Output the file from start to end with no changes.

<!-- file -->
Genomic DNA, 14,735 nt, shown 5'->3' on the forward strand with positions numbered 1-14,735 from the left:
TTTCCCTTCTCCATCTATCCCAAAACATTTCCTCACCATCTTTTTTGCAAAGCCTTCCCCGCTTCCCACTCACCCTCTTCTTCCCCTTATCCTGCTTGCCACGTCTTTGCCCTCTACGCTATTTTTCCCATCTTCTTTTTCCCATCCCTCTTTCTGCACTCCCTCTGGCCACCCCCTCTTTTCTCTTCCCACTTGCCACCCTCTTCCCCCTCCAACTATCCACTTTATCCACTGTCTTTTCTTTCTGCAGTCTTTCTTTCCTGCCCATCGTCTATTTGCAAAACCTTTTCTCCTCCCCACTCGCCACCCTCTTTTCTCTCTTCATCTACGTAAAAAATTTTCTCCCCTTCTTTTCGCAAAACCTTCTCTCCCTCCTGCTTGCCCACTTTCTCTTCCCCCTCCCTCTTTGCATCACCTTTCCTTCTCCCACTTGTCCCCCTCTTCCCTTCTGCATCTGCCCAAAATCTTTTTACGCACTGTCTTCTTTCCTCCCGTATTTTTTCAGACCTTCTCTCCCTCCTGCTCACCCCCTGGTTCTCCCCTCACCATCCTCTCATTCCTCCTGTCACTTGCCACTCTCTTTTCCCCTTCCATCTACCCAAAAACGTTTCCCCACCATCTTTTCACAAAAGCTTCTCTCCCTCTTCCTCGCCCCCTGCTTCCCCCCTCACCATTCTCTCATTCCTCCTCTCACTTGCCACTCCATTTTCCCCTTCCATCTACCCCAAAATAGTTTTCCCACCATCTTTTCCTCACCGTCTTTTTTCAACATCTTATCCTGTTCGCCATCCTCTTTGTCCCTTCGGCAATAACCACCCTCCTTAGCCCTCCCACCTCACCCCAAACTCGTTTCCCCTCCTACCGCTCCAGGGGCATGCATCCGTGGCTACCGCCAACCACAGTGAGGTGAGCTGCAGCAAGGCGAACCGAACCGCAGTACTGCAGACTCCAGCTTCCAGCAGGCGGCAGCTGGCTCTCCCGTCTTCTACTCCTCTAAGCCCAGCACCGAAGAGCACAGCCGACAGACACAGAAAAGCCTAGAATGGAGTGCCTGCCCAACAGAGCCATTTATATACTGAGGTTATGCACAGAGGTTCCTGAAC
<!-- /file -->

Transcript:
Genomic DNA, 14,735 nt, shown 5'->3' on the forward strand with positions numbered 1-14,735 from the left:
TTTCCCTTCTCCATCTATCCCAAAACATTTCCTCACCATCTTTTTTGCAAAGCCTTCCCCGCTTCCCACTCACCCTCTTCTTCCCCTTATCCTGCTTGCCACGTCTTTGCCCTCTACGCTATTTTTCCCATCTTCTTTTTCCCATCCCTCTTTCTGCACTCCCTCTGGCCACCCCCTCTTTTCTCTTCCCACTTGCCACCCTCTTCCCCCTCCAACTATCCACTTTATCCACTGTCTTTTCTTTCTGCAGTCTTTCTTTCCTGCCCATCGTCTATTTGCAAAACCTTTTCTCCTCCCCACTCGCCACCCTCTTTTCTCTCTTCATCTACGTAAAAAATTTTCTCCCCTTCTTTTCGCAAAACCTTCTCTCCCTCCTGCTTGCCCACTTTCTCTTCCCCCTCCCTCTTTGCATCACCTTTCCTTCTCCCACTTGTCCCCCTCTTCCCTTCTGCATCTGCCCAAAATCTTTTTACGCACTGTCTTCTTTCCTCCCGTATTTTTTCAGACCTTCTCTCCCTCCTGCTCACCCCCTGGTTCTCCCCTCACCATCCTCTCATTCCTCCTGTCACTTGCCACTCTCTTTTCCCCTTCCATCTACCCAAAAACGTTTCCCCACCATCTTTTCACAAAAGCTTCTCTCCCTCTTCCTCGCCCCCTGCTTCCCCCCTCACCATTCTCTCATTCCTCCTCTCACTTGCCACTCCATTTTCCCCTTCCATCTACCCCAAAATAGTTTTCCCACCATCTTTTCCTCACCGTCTTTTTTCAACATCTTATCCTGTTCGCCATCCTCTTTGTCCCTTCGGCAATAACCACCCTCCTTAGCCCTCCCACCTCACCCCAAACTCGTTTCCCCTCCTACCGCTCCAGGGGCATGCATCCGTGGCTACCGCCAACCACAGTGAGGTGAGCTGCAGCAAGGCGAACCGAACCGCAGTACTGCAGACTCCAGCTTCCAGCAGGCGGCAGCTGGCTCTCCCGTCTTCTACTCCTCTAAGCCCAGCACCGAAGAGCACAGCCGACAGACACAGAAAAGCCTAGAATGGAGTGCCTGCCCAACAGAGCCATTTATATACTGAGGTTATGCACAGAGGTTCCTGAAC